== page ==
Alex Massie

Romney’s Faith-Based Problem

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What should Mitt Romney say in his impossible-to-live-up-to-the-hype speech in Texas tomorrow? Noah Millman puts some fine words into the governor's mouth here:

“This is the place.”

That’s what Brigham Young said when he came to the valley of the Great Salt Lake for the first time. I don’t know if he heard him say it, but my grandfather’s grandfather was there, so he might have. The man who had led his people through the wilderness had come to the spot where he, and they, would build their permanent homes.

It’s a great American story. A group of hardy pioneers, setting off westward to find a place where they could live according to their consciences and reap the fruit of their own labor. But it’s a unique story, too, because my ancestors weren’t leaving Europe to make their new life. They were leaving America.

Forty nine years – seven weeks of years – after Brigham Young spoke those words, when the Utah territory became the state of Utah, my grandparents’ generation became fully party of the United States of America again. And that’s another great American story: how a group of people on the margins of society were welcomed back into the bosom of the land that gave them birth.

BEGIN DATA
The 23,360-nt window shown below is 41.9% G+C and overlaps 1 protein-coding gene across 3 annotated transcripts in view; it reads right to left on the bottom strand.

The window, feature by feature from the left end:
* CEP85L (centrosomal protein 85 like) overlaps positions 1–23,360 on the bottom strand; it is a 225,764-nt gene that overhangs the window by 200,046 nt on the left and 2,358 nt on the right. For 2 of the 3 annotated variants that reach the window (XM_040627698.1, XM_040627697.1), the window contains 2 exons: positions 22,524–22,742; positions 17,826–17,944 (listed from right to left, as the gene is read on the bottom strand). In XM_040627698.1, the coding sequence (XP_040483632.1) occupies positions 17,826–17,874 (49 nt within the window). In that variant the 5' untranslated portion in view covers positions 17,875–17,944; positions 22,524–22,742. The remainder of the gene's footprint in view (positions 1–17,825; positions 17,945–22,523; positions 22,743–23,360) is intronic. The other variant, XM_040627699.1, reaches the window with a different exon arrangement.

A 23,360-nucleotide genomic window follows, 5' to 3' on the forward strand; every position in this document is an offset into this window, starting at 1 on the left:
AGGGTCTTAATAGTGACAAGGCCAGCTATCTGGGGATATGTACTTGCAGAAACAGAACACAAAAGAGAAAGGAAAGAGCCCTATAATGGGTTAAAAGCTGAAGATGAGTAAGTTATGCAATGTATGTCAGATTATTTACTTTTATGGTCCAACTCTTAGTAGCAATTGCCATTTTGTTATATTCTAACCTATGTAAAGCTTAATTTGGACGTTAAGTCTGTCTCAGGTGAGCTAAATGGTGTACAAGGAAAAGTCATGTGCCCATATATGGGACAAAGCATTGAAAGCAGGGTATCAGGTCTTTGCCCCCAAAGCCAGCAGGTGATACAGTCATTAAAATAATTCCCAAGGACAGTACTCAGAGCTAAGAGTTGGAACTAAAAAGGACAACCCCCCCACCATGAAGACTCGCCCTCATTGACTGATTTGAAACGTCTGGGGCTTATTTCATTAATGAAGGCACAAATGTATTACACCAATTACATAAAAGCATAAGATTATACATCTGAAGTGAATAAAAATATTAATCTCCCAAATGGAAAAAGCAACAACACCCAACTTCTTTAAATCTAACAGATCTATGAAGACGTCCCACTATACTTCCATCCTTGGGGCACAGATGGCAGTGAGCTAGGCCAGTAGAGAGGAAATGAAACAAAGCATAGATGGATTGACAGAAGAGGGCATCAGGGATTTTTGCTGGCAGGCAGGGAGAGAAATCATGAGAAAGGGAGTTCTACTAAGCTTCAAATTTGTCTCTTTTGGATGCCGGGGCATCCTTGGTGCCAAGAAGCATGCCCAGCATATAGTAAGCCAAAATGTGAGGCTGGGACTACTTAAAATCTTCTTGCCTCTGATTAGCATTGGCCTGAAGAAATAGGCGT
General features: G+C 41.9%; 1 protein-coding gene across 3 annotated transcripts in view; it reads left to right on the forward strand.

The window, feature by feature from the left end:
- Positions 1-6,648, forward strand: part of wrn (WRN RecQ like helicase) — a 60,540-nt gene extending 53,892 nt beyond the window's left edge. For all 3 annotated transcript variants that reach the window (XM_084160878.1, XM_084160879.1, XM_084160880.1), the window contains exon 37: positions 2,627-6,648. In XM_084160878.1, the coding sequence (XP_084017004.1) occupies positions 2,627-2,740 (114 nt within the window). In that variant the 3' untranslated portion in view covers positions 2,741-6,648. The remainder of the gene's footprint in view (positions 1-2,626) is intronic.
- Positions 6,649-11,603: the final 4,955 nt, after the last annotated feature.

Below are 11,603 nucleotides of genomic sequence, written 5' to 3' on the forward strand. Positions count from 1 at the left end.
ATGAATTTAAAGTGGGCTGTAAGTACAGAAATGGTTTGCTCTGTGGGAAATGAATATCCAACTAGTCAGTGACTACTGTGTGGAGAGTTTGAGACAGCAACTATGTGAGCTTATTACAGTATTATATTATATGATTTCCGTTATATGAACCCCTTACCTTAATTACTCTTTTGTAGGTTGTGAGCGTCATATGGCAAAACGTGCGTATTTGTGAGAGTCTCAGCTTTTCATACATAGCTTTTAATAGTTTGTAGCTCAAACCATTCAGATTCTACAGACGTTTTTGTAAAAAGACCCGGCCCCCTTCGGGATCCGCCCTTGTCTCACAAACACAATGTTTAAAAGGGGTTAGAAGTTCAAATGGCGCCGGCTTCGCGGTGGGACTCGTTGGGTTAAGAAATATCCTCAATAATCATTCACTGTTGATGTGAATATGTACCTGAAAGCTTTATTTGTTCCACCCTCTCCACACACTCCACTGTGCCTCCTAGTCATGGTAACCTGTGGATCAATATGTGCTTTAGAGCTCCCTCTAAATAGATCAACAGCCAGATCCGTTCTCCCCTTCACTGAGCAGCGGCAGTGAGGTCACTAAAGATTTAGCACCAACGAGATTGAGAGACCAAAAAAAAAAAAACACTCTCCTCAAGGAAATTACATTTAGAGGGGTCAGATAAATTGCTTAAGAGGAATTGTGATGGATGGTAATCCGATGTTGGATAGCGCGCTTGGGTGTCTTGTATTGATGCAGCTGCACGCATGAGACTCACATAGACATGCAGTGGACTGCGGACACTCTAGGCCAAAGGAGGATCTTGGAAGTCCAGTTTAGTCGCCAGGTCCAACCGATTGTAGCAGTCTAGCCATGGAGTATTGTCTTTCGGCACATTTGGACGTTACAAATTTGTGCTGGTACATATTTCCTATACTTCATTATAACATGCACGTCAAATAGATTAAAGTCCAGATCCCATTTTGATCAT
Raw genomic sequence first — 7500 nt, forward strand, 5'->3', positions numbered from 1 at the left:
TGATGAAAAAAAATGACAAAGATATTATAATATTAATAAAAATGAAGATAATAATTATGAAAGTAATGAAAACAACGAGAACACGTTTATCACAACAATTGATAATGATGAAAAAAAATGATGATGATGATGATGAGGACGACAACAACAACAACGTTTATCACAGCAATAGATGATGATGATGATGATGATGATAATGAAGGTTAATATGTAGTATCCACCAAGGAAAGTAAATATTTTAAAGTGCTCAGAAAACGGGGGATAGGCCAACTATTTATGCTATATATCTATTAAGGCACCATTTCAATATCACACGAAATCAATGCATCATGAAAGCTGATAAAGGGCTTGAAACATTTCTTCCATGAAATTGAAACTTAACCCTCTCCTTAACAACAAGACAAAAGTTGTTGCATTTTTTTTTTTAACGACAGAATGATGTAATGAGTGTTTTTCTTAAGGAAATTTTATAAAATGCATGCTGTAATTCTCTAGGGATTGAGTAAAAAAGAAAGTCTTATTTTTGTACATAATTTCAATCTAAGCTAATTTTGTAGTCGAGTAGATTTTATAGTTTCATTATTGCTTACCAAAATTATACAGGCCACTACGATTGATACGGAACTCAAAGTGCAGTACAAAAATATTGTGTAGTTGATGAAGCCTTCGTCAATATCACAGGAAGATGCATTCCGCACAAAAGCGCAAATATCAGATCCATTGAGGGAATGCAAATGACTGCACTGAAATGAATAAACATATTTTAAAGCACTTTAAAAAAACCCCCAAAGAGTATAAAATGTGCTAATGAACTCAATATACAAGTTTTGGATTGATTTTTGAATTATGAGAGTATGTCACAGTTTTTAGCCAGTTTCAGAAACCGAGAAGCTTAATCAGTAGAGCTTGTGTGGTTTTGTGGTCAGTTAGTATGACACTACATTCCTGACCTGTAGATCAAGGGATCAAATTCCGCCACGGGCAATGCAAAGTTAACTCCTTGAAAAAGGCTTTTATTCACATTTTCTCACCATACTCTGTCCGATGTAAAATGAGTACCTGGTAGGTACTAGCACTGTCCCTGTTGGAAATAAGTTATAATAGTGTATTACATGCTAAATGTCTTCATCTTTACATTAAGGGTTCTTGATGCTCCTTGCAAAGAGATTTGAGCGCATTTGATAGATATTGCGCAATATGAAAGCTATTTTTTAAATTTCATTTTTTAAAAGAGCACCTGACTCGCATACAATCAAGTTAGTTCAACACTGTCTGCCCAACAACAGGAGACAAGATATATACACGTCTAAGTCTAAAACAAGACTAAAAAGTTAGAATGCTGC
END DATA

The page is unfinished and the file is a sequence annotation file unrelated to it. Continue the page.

I have been asked, more times than I can count, by more people than I can remember, as I’ve crossed and re-crossed this great country on my campaign, what do I believe? Well, there are a lot of ways I could answer that. I could talk about the power of prayer, to heal broken bodies and broken marriages. I could talk about my wife of thirty-seven years, and the love and devotion we share. And those answers would be absolutely true, and would tell you a lot about me. But there’s a more important answer, just as true, that matters much more to this campaign.

I believe in America.

Count me among the people who need no anti-Mormon prejudice for their dislike of Romney. I mean, really, it's harsh to blame him for something he can't do very much about when there are so many other perfectly sound reasons for being creeped out by his robotic phoneyness.

It's Romney's misfortune that the personality cult to which he subscribes is only 170 years old, a sort of 19th century Scientology that, rather unfortunately, sometimes seems to be the sort of thing that could have been made up by Monty Python. What, you mean John Cleese didn't narrate the audiobook version of The Pearl of Great Price? And don't even get started on the underwear... 

Written byAlex Massie

Alex Massie is Scotland Editor of The Spectator. He also writes a column for The Times and is a regular contributor to the Scottish Daily Mail, The Scotsman and other publications.

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